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The Writings of Francis of Assisi

Letters and Prayers

edited by Michael W. Blastic, OFM, Jay Hammond and Wayne Hellmann, OFM Conv

Publication Year: 2011

LETTERS AND PRAYERS, features the work of Luigi Pellegrini, Jean-Francois Godet-Calogeras, Michael W. Blastic, Michael F. Cusato, Jay M. Hammond and Lauren Gallant

Published by: Franciscan Institute Publications

Title Page, Copyright Page

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Introduction

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pp. vii-xi

Building on the scholarly research of the last half of the twentieth century, the first decade of the twenty-first century has provided new translations of the writings of Francis and Clare into modern . . .

Dedication

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p. xii-xii

Contributors

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p. xvii-xvii

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The Transmision of the Writings of Brother Francis: On the Trail of the Manuscript Tradition

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pp. 21-50

Luigi Pellegrini, La trasmissione degli scritti di Frate Francesco: sulle tracce della tradizione manoscritta, in Francesco d’Assisi, Scritti: testo latino e traduzione italiana (a cura di Aristide Cabassi). . . .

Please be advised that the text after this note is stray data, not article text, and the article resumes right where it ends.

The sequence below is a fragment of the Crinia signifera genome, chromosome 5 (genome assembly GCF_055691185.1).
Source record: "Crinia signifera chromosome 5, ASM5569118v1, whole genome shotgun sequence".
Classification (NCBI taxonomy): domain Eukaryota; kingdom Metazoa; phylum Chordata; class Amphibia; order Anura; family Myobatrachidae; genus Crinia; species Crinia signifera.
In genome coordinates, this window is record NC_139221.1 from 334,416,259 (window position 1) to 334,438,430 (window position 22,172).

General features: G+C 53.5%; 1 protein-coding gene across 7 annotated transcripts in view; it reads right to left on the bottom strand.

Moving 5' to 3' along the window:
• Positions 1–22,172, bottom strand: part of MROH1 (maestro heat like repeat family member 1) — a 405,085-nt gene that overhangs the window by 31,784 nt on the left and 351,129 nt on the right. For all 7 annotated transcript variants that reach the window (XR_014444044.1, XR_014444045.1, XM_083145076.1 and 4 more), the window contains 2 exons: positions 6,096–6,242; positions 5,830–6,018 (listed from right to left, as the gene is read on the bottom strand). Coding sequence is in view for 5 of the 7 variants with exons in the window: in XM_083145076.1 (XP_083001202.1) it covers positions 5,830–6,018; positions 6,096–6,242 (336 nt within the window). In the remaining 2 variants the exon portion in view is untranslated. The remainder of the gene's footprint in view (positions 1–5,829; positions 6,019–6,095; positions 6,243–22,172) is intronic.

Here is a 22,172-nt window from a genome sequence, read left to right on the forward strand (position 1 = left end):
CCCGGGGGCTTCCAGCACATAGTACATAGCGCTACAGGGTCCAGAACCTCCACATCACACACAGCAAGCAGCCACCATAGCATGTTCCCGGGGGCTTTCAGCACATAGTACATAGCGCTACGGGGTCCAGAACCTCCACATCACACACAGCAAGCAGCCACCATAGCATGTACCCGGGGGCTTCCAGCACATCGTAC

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The Autographs of Brother Francis

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pp. 51-100

When Francis of Assisi called himself ignorant and uneducated,1 he was expressing his desire to always be minor, lesser, and subject to all human creatures.2 This did not mean that he was illiterate. On the . . .

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Letter to the Clergy

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pp. 101-106

Three editions of the text of the Admonition to the Clergy exist.1 (1) The earliest form of the letter is found in a Benedictine Missal of the Monastery of St. Benedict in Subiaco, Italy. . . .

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Letter to the Custodians

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pp. 107-112

There are two existing versions of the Letter to the Custodians. (1) The first edition of the letter is transmitted in only one manuscript: the mid-thirteenth-century codex 225 of the . . .

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Letter to the Rulers of the People

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pp. 113-116

The letter to the Rulers of the People has no known manuscript tradition, as there are no extant manuscripts of the text. It was first published by Francis Gonzaga, the General Minister of the Order from . . .

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Letter to a Minister

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pp. 117-124

There are no thirteenth century references to or citations from this letter, and the manuscript tradition begins only in the fourteenth century. Kajetan Esser collated twelve manuscripts (seven fourteenth . . .

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Letter to Anthony